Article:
An apparent life-threatening event, or ALTE, is sometimes referred to as a prolonged infant apnea spell. It is an episode in which an infant has apnea, or stops breathing for a short time. The episode lasts long enough to cause:
Babies often breathe in cycles. That is, they alternate rapid breathing with slow breathing. This can be normal. Apnea, however, occurs when the baby has an episode of not breathing at all that lasts for more than 20 seconds.
What occurs in the body during an ALTE depends on the cause of the episode. A heart or lung problem may cause an infant to temporarily stop breathing. As the lack of breathing continues, the infant may start to struggle for air, cough, and gag. Eventually, as the oxygen level in the blood decreases, the infant may become limp and pale and then may turn blue. This can occur both when an infant is sleeping or when the baby is playing and active. Sometimes simply touching the infant or picking the infant up will make him or her start breathing again. In other cases, advanced medical support may be needed.
Potential causes of ALTE include:
In approximately 50% of cases of ALTE, the cause is not found.
Infants who are born prematurely may be at greater risk for an ALTE. Infants who have a history of respiratory or cardiac problems, such as congenital heart disease, may also be at greater risk for ALTE. Infants with other family members who have had episodes of ALTE may also be more at risk.
When an infant arrives at an emergency department, he or she may appear well or may appear extremely ill. The infant's caregiver can tell the doctors whatever symptoms have occurred. Symptoms of ALTE may include:
If there is an underlying illness causing the ALTE, other symptoms will often be present. These can vary widely. For example, the infant may have symptoms such as:
The diagnosis of ALTE begins with a thorough physical exam and a full medical history. The infant may appear fine and healthy. Various lab tests will usually be normal.
The healthcare provider will want information on how the baby was before and after the episode. He or she will ask a variety of questions including:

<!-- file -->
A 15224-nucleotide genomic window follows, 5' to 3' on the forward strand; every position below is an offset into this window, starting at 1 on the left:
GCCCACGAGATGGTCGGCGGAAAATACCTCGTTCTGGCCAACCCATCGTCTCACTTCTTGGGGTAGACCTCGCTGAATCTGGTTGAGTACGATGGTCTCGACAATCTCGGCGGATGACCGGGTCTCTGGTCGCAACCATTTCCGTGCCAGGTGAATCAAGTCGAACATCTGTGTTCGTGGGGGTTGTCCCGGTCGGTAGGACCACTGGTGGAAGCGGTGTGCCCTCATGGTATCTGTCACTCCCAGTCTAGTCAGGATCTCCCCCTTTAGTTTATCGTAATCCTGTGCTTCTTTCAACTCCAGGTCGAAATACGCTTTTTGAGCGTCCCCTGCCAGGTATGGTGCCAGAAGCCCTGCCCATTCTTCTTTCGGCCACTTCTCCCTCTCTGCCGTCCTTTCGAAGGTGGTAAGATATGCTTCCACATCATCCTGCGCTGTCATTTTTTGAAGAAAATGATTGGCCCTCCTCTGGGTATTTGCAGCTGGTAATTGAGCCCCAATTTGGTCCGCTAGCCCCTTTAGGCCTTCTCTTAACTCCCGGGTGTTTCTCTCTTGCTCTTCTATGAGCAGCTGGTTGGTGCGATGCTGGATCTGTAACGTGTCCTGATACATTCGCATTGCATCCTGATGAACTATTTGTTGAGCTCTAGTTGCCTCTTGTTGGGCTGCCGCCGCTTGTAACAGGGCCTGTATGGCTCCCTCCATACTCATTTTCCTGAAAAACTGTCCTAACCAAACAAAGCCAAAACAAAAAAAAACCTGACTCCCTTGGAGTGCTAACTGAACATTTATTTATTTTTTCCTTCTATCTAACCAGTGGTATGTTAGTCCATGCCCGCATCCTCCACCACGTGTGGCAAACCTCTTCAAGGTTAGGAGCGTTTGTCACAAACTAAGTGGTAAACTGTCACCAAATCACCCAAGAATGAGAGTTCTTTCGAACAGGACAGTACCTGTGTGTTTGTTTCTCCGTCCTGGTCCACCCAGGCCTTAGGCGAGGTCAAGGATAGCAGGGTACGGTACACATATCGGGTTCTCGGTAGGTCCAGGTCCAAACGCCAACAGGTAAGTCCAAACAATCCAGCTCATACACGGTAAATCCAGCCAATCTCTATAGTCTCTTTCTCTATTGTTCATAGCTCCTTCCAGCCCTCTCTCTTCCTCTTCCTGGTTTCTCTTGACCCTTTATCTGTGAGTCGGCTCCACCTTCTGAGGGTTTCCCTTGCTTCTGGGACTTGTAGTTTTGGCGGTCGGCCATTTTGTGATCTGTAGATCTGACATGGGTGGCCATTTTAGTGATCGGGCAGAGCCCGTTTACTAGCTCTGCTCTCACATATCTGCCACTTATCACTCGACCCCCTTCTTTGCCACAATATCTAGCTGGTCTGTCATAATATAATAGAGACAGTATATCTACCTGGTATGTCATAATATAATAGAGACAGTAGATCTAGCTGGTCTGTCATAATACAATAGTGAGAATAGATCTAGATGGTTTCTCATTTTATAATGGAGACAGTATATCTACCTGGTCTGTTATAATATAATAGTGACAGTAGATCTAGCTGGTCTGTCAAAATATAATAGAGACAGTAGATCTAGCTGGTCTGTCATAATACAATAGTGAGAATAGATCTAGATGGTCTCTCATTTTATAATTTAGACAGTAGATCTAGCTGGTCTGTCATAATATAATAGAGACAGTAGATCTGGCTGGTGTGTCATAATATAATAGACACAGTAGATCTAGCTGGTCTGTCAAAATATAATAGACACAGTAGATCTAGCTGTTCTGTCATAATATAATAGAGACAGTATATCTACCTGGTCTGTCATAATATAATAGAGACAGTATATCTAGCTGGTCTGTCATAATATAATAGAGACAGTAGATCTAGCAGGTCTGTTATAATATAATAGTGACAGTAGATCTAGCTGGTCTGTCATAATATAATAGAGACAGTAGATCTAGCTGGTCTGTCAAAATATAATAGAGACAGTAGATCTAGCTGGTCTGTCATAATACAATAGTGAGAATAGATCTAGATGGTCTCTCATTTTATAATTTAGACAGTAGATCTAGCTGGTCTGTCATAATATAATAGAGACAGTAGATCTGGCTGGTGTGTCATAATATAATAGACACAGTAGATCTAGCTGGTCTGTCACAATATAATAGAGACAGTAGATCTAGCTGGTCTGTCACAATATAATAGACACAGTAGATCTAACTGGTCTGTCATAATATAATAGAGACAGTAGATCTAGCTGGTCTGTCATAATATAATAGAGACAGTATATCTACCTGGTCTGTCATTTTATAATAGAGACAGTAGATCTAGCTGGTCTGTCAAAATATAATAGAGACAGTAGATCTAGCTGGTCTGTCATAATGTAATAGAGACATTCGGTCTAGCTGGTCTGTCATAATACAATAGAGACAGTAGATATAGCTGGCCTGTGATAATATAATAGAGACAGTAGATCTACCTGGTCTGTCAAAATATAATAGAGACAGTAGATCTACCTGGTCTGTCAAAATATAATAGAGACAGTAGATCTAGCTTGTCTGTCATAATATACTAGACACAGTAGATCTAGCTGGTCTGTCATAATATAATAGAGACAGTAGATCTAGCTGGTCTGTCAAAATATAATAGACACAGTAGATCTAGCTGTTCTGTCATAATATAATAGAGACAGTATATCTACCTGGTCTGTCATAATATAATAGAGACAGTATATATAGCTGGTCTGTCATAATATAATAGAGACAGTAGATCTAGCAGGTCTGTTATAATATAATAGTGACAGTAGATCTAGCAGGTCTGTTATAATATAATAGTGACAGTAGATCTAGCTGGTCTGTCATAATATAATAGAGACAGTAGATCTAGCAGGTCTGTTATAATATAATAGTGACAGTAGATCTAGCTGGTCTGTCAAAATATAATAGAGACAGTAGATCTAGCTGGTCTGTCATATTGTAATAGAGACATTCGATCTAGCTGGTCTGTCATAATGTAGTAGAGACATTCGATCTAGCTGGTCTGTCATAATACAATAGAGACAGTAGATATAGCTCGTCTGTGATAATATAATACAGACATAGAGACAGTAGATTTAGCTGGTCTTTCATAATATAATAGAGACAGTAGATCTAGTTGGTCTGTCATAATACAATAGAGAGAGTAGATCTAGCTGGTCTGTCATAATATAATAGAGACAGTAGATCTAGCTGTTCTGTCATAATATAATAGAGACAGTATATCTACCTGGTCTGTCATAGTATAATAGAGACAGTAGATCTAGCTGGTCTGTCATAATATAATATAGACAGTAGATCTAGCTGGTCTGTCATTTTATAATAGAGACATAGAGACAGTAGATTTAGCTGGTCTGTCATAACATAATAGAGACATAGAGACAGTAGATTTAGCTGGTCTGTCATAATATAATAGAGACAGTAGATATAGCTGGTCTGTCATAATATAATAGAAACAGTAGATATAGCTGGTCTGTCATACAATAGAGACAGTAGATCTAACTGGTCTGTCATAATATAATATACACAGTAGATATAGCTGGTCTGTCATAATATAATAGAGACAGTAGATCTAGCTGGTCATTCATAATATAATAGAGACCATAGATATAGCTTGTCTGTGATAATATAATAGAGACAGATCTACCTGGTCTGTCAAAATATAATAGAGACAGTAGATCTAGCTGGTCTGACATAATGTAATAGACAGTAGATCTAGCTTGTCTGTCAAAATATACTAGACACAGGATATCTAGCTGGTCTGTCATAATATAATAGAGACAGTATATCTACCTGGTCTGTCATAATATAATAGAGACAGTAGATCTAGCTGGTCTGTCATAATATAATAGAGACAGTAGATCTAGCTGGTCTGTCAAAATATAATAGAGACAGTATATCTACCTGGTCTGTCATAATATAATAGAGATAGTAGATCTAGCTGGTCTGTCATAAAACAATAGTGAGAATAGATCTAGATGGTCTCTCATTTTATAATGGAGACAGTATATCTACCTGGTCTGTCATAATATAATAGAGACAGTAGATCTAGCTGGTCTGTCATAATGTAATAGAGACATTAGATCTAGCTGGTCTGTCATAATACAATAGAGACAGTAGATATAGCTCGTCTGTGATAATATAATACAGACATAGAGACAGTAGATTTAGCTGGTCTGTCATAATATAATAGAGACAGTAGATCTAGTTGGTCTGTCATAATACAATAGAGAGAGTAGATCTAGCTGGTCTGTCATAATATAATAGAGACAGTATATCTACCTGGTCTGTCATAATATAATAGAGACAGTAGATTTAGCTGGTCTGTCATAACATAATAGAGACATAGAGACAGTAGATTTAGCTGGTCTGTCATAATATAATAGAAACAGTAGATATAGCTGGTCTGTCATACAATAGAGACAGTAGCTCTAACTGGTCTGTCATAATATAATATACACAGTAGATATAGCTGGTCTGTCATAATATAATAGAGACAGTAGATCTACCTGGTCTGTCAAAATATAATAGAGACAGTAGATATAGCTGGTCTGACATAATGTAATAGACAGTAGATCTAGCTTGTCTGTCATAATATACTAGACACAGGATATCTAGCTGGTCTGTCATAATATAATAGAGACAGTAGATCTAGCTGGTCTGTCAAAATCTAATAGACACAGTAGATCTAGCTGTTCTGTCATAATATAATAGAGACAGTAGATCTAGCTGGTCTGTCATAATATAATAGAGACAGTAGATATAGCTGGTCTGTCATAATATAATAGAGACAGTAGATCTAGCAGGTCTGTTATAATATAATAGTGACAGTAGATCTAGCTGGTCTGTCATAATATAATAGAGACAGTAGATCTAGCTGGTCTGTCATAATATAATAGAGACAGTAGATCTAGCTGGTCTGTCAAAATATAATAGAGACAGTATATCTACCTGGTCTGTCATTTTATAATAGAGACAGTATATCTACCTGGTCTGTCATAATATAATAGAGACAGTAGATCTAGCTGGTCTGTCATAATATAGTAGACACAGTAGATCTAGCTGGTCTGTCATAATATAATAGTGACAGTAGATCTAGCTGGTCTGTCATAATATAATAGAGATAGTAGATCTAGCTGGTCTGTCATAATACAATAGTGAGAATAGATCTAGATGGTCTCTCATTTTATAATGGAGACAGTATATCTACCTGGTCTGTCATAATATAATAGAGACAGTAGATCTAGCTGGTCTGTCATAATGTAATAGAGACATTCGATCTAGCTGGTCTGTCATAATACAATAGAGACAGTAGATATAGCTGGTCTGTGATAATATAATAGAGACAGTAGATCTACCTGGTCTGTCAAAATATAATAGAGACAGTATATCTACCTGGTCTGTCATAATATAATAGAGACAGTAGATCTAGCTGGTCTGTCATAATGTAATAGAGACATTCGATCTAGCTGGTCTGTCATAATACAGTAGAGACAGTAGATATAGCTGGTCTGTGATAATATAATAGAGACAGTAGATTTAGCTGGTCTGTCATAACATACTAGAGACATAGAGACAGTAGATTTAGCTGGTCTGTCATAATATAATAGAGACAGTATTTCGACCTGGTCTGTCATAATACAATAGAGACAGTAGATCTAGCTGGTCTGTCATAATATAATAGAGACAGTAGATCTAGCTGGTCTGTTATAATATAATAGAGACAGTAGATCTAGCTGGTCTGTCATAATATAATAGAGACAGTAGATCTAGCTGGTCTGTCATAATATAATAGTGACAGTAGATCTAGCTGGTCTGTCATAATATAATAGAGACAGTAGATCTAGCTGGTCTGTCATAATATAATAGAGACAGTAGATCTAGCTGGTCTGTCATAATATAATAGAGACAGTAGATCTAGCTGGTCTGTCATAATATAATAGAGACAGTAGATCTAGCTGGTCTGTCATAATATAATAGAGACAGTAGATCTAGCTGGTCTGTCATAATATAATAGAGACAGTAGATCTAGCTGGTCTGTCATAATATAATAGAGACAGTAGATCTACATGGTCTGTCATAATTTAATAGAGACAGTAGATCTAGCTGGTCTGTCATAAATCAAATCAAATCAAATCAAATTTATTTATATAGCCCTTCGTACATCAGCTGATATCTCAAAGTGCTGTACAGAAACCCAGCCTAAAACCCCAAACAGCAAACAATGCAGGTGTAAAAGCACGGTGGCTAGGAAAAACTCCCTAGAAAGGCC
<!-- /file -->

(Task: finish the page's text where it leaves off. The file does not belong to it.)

If the infant appears ill, a variety of lab tests may be done to find the underlying cause of the ALTE. The tests done depend on the infant's symptoms. For example, a spinal tap may be done on an infant who has an episode of ALTE along with a fever in order to test for meningitis, a serious infection. If a heart murmur is heard, further cardiac testing may be done, such as an electrocardiogram or echocardiogram. A chest X-ray may be done if the doctor suspects pneumonia or whooping cough.
ALTE cannot necessarily be prevented. Preventing illness and infections when possible may decrease the likelihood of an episode of ALTE. However, most normal babies do not experience ALTE.
The long-term effects of ALTE vary depending on the cause. If there was an episode of ALTE and no other symptoms, there will often be no long-term effects. If the ALTE was caused by an infection that can be easily treated, there may be no other long-term effects. If the ALTE has another underlying cause, long-term effects may vary. They could range from treatable causes to life-threatening problems or even death.
The caregiver may also have some long-term effects. Witnessing an ALTE in an infant can be a very frightening experience. The caregiver often worries that the child may stop breathing again. Learning CPR can often help ease the caregiver's fears.
ALTE is not contagious, although the underlying cause may be contagious. For example, if the ALTE was triggered by an infection, the infection may be contagious.
The first priority during an ALTE episode is to get the infant to breathe again. This may be as simple as gently stimulating the infant by picking the baby up and calling out the baby's name. If the infant does not start to breathe, rubbing his back or the bottom of his foot may cause him to breathe. If the infant still does not start breathing, paramedics should be called and resuscitation should be started, including mouth-to-mouth breathing and CPR.
After the baby starts breathing, he or she will be monitored for further episodes. If the infant is not ill and diagnostic tests and monitoring do not reveal an underlying cause, there may be no need for further treatment.
If an underlying cause is found, the treatment will depend on that cause. For example, an infant who has an infection will need to be treated for that infection. An infant who has a congenital heart disease may need medicine or surgery, depending on the cause. Treatment and diagnosis may require a medical team that includes specialists in different areas.
Side effects of treatment also depend on the cause of the illness. If no cause for the ALTE is found and the infant is healthy, there are no side effects. Antibiotics for infection may cause stomach upset or allergic reaction. Surgery poses a risk for infection, bleeding, or allergic reaction to anesthesia.
What happens after treatment depends on the cause of the ALTE.
ALTE may not need any further monitoring once the infant leaves the hospital. If the infant is healthy and there is no further concern regarding the possibility of more ALTE episodes, monitoring can be done at home by the caregiver.
Sometimes an infant will be sent home with an apnea monitor. This monitors the infant's breathing and alerts the caregiver to any further ALTE episodes. Any new or worsening symptoms should be reported to the doctor.
Author:Eileen McLaughlin, RN, BSN
Editor:Crist, Gayle P., MS, BA
Reviewer:Lama Rimawi, MD
Current Pediatric Diagnosis & Treatment, Appleton and Lange, 1993.